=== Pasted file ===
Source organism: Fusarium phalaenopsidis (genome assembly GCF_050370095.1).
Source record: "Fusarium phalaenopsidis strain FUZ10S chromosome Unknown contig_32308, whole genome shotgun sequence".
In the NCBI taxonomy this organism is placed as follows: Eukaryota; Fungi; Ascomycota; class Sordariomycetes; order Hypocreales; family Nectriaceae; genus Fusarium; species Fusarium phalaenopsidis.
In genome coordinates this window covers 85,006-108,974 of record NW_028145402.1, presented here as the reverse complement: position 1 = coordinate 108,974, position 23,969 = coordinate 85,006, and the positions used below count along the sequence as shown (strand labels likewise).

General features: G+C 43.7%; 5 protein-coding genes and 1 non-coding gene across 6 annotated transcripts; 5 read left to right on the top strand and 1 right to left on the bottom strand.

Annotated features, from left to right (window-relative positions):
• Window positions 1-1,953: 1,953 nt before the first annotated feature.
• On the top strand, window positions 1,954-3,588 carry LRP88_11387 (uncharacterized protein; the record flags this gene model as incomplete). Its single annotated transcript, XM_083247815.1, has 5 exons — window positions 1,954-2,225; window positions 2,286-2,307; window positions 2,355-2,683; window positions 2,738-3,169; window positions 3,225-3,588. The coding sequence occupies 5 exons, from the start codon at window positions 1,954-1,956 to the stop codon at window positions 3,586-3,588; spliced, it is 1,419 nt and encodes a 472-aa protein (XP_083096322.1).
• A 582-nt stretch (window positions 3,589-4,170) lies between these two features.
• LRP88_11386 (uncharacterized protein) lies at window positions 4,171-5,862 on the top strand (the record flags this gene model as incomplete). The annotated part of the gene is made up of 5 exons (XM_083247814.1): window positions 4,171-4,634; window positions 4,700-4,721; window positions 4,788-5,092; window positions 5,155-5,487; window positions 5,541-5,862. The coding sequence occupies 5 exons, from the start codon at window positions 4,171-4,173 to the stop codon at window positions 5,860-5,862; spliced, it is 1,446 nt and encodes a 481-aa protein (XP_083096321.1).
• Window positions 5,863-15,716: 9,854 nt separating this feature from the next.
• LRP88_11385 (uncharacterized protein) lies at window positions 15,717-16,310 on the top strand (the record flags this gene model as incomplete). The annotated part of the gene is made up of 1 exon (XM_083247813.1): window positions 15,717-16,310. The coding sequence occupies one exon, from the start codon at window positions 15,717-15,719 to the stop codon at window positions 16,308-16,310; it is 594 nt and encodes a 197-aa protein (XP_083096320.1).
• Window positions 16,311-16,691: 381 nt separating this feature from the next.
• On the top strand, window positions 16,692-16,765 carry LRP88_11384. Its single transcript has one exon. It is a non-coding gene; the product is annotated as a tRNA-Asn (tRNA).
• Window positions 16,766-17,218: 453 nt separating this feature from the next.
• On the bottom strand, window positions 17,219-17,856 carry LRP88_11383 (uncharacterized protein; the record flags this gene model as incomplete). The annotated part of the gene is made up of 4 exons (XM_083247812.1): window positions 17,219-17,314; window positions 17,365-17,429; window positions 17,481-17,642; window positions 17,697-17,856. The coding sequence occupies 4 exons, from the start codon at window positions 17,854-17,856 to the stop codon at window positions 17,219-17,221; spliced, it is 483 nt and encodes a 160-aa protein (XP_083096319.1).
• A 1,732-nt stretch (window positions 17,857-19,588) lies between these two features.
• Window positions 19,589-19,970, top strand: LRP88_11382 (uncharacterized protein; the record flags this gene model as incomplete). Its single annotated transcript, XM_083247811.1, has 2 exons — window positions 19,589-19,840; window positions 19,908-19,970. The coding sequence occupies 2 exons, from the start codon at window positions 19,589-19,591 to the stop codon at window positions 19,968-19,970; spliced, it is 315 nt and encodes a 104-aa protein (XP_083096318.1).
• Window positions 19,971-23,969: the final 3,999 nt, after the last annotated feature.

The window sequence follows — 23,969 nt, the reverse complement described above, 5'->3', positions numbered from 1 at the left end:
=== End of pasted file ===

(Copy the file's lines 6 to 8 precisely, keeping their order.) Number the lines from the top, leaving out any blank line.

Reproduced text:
Annotated features, from left to right (window-relative positions):
• Window positions 1-1,953: 1,953 nt before the first annotated feature.
• On the top strand, window positions 1,954-3,588 carry LRP88_11387 (uncharacterized protein; the record flags this gene model as incomplete). Its single annotated transcript, XM_083247815.1, has 5 exons — window positions 1,954-2,225; window positions 2,286-2,307; window positions 2,355-2,683; window positions 2,738-3,169; window positions 3,225-3,588. The coding sequence occupies 5 exons, from the start codon at window positions 1,954-1,956 to the stop codon at window positions 3,586-3,588; spliced, it is 1,419 nt and encodes a 472-aa protein (XP_083096322.1).